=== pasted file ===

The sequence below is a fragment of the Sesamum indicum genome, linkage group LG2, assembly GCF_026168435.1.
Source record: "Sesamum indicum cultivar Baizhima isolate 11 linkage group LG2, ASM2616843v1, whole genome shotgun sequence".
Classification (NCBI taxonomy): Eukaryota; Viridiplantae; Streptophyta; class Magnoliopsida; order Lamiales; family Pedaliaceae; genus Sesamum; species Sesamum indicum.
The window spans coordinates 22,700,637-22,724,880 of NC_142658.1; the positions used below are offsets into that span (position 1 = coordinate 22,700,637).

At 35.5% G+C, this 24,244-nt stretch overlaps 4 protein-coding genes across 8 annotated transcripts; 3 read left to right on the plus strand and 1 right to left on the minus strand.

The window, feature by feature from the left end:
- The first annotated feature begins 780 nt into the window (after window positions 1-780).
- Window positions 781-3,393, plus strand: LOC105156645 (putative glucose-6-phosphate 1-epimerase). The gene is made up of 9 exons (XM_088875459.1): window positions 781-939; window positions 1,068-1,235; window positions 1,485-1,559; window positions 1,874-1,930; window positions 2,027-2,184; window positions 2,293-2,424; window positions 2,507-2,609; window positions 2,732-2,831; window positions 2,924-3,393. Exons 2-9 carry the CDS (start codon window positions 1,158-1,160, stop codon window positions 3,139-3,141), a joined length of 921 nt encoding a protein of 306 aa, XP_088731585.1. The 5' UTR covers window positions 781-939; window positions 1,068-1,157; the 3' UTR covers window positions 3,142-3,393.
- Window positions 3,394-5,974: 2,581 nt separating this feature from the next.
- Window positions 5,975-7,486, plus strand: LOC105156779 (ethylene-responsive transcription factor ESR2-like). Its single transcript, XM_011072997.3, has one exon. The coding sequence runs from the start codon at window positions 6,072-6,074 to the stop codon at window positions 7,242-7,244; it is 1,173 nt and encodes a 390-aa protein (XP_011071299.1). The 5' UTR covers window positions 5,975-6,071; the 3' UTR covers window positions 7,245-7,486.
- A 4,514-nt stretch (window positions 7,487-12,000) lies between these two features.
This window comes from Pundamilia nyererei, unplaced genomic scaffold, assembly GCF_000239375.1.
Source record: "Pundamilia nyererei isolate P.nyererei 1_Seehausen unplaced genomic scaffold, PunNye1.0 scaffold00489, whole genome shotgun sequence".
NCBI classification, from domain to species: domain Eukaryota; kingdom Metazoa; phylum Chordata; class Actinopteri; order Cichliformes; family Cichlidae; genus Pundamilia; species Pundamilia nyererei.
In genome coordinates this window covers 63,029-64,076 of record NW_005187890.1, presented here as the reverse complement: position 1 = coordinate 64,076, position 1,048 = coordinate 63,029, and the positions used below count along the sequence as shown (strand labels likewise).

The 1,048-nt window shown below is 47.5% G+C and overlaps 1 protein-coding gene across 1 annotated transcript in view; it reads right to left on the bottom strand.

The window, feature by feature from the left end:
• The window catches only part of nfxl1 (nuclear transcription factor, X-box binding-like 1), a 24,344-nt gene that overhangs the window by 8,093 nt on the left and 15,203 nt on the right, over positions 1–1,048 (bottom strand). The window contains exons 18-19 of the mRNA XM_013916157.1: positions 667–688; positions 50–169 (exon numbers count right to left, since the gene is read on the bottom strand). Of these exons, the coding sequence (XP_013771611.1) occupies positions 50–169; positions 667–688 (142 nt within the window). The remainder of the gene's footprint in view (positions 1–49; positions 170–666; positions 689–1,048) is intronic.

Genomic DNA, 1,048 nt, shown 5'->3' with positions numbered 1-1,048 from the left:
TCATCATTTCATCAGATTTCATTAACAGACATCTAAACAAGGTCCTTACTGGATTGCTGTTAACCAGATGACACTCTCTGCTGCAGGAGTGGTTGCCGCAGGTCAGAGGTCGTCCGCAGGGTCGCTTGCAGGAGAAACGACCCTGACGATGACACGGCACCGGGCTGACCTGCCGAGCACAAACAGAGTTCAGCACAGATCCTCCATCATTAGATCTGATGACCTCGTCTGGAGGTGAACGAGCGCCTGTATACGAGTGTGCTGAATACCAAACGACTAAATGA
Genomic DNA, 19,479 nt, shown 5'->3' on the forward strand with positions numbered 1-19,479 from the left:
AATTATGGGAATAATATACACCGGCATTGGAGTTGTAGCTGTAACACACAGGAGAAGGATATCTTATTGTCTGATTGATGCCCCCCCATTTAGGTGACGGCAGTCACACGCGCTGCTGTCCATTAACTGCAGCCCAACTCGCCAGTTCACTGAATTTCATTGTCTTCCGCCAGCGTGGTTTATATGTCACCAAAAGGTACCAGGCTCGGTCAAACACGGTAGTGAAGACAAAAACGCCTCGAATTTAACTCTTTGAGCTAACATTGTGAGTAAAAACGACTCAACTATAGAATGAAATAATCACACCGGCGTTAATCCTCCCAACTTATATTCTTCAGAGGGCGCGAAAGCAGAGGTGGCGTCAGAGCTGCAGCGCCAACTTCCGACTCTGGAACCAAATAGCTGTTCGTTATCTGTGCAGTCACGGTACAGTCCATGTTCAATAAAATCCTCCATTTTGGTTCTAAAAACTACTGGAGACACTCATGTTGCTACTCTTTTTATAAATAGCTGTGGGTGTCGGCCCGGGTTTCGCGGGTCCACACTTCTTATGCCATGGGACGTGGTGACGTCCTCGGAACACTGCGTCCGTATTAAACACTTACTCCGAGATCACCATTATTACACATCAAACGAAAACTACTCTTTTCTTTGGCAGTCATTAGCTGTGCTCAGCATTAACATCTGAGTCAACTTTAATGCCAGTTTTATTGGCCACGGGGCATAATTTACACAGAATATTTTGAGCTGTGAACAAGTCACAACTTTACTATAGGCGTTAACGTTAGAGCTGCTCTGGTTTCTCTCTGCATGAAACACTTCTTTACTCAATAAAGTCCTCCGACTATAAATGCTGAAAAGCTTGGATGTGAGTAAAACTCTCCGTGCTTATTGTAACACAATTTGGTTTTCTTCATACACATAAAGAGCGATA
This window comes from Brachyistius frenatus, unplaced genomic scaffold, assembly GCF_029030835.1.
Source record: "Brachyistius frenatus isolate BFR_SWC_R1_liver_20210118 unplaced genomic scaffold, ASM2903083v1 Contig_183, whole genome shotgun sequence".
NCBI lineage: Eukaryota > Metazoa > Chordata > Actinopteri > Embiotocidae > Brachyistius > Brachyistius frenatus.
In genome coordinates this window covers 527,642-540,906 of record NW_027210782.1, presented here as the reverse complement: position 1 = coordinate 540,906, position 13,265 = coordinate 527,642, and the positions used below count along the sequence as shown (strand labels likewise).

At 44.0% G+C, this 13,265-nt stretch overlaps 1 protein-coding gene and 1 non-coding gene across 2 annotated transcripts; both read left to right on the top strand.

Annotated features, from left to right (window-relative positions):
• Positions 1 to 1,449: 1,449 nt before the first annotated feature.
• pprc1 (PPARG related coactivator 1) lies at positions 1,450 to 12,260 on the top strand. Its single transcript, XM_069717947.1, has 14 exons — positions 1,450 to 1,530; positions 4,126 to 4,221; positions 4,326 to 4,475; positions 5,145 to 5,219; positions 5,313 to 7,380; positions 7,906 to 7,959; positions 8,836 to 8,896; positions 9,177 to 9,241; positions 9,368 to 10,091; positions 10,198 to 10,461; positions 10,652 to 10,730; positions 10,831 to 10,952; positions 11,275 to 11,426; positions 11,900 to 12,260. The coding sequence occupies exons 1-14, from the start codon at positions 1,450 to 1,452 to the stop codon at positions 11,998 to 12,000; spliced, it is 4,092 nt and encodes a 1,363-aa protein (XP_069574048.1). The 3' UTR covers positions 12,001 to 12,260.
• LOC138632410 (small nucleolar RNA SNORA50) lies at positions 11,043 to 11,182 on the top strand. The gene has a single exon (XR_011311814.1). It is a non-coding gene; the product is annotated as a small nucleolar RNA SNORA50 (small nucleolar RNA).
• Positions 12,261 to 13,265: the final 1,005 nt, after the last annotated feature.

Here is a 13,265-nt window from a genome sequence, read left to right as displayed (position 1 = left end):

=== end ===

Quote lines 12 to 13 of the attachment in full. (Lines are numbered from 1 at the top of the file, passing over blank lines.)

This window comes from Pundamilia nyererei, unplaced genomic scaffold, assembly GCF_000239375.1.
Source record: "Pundamilia nyererei isolate P.nyererei 1_Seehausen unplaced genomic scaffold, PunNye1.0 scaffold00489, whole genome shotgun sequence".